Three Hot Tips For Treating Hot Spots

June 20, 2012 0 Comments

Copyright © 2012 Dr. Deva Khalsa

The best approach with hot spots is to prevent recurrences by finding the underlying cause. Many things can cause hotspots from matted fur to a new shampoo, from fleas and ticks to allergies. Dogs have many more of the specialized cells that cause inflammation in their skin than we do. We can compare their itchiness from a hot spot to what we experience when we have poison ivy. The more they bother the area, the more it itches and a vicious cycle begins. Itchy skin causes the dog to chew the area furiously. Redness, oozing, pain, and itchiness are hallmark signs. Hair loss is commonly present. Sometimes hair can mat over the lesion, obscuring the size and degree of the problem.

Once a hot spot appears it has to be treated. They usually clear up much more quickly if you catch them at an early stage. Clip the fur from the surrounding area. Some great fixes for hot spots are

(1)A home remedy of baking soda and water, mixed into a paste and then applied to the irritated area and left on for a few hours before being washed off.

(2)Calendula tincture, a natural homeopathic remedy, can be diluted and sprayed on and this can also provide relief and accelerate healing.

(3)Fresh Aloe vera directly from a garden plant leaf placed on the irritated area will soothe immediately.

Hot spots can dramatically increase in size rapidly. What was the size of a quarter may grow by several inches in a few hours. ‘An ounce of prevention is worth a pound of cure.’ is a very appropriate adage for hot spots. Matted fur, plant burs, and a new shampoo which may irritate the skin are possible causes. An allergy might also be a cause in dogs where the hot spots occur routinely.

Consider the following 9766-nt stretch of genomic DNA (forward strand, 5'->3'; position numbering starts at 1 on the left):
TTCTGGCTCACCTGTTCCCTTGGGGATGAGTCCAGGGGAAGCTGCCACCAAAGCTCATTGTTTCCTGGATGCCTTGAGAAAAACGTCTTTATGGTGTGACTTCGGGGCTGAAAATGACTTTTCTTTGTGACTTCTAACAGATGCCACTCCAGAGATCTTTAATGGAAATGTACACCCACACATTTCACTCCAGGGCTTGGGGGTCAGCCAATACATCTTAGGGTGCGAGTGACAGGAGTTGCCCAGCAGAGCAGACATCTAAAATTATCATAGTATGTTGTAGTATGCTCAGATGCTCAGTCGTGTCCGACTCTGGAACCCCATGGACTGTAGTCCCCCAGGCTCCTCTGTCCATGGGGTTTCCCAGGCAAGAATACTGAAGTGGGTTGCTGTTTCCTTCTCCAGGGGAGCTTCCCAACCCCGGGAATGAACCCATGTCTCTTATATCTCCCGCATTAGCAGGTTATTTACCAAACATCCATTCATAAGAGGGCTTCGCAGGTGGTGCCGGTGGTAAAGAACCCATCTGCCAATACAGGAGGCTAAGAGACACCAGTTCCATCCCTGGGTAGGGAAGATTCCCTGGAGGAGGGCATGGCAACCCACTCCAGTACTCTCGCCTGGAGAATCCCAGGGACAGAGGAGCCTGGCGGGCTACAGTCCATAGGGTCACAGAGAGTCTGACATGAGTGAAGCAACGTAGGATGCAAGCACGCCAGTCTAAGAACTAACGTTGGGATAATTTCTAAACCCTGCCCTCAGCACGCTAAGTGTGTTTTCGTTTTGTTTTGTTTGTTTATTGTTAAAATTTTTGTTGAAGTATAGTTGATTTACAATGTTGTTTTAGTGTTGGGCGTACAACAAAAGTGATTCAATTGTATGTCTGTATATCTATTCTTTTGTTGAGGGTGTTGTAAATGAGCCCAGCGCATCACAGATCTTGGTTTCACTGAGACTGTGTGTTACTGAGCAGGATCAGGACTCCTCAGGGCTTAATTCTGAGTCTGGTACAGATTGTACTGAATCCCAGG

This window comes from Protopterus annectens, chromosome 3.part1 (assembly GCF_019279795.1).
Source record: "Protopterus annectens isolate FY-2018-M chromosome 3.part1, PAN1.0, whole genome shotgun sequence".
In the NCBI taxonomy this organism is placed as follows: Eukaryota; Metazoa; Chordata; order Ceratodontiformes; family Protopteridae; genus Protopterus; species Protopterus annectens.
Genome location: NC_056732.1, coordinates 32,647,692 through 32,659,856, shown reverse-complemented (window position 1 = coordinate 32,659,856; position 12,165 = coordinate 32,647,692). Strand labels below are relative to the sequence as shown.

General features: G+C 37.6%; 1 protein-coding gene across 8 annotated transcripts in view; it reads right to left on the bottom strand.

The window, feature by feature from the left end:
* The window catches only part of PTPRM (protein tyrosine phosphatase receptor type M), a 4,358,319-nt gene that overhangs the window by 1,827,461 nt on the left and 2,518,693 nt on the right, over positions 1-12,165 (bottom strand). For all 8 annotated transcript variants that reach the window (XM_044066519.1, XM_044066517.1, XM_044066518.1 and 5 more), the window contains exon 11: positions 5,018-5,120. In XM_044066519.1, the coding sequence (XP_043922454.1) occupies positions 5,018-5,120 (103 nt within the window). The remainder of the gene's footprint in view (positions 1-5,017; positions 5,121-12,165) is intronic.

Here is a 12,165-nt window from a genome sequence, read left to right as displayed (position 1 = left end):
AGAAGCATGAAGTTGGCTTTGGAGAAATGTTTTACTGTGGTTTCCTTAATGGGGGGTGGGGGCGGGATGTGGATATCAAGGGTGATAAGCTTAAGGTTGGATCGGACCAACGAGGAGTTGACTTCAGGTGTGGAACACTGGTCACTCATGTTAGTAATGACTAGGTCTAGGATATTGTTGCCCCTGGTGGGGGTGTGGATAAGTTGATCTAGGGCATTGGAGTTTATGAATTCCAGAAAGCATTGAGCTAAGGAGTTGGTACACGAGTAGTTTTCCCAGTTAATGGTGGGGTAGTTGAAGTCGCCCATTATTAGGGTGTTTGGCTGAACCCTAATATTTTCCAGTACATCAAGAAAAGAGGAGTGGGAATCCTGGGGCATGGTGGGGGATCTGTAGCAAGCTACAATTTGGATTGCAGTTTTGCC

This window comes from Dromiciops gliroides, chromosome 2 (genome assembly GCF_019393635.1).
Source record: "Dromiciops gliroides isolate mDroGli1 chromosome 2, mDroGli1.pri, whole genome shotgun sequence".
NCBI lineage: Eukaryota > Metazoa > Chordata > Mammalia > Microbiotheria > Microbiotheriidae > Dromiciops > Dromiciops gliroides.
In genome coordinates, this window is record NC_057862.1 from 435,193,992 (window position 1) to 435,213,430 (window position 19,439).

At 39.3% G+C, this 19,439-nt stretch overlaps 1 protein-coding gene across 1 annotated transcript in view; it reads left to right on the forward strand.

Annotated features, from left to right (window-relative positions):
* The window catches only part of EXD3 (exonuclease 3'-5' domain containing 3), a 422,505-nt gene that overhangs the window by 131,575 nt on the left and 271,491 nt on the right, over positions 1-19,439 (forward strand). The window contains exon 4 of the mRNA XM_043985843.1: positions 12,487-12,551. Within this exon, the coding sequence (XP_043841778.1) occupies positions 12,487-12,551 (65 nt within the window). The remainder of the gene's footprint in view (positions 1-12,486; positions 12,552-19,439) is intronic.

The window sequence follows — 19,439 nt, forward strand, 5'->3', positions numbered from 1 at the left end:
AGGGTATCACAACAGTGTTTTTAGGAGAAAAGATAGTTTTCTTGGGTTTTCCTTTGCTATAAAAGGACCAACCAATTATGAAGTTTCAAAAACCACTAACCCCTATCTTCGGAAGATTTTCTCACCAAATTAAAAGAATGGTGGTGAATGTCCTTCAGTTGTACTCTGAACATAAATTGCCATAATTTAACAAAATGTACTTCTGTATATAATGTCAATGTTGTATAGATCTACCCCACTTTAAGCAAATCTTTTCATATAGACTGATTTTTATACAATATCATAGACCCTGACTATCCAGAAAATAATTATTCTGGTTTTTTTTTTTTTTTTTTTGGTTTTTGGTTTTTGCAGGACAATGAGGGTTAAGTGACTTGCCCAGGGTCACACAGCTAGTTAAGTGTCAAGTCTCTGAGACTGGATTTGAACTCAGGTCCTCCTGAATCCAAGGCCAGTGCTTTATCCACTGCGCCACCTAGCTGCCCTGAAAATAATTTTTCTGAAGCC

If the underlying cause is allergies, begin an aggressive campaign to rid your home and yard of fleas and work with your veterinarian on a plan to reduce allergy triggers for your pet. Household dust, plant pollen, lawn chemicals, and diet can all cause allergies or can accumulate to create an allergic response. Hot spots can be treated at home if dog owners watch for them and are aware.

Some dogs are more prone to hot spots. Golden Retrievers, Newfoundlands and, in general, dogs with long coats seem to get more hot spots. This is because their long hair tends to mat and cause a moist dermatitis underneath the matted fur. Breeds with long coats that swim can get hot spots if their coats mat over a wet area. If you can catch them early one of the tips above has a really good chance of working.

Dr. Deva Khalsa is the Author of Dr. Khalsa’s Natural Dog. She’s a forerunner in holistic veterinary medicine. Her site provides you with a free newsletter and free nutrition and health information. She has created an incredible preventive supplement for dogs and cats- Deserving Pets Vital Vities. Go to the site and click Contact Us for a free sample.

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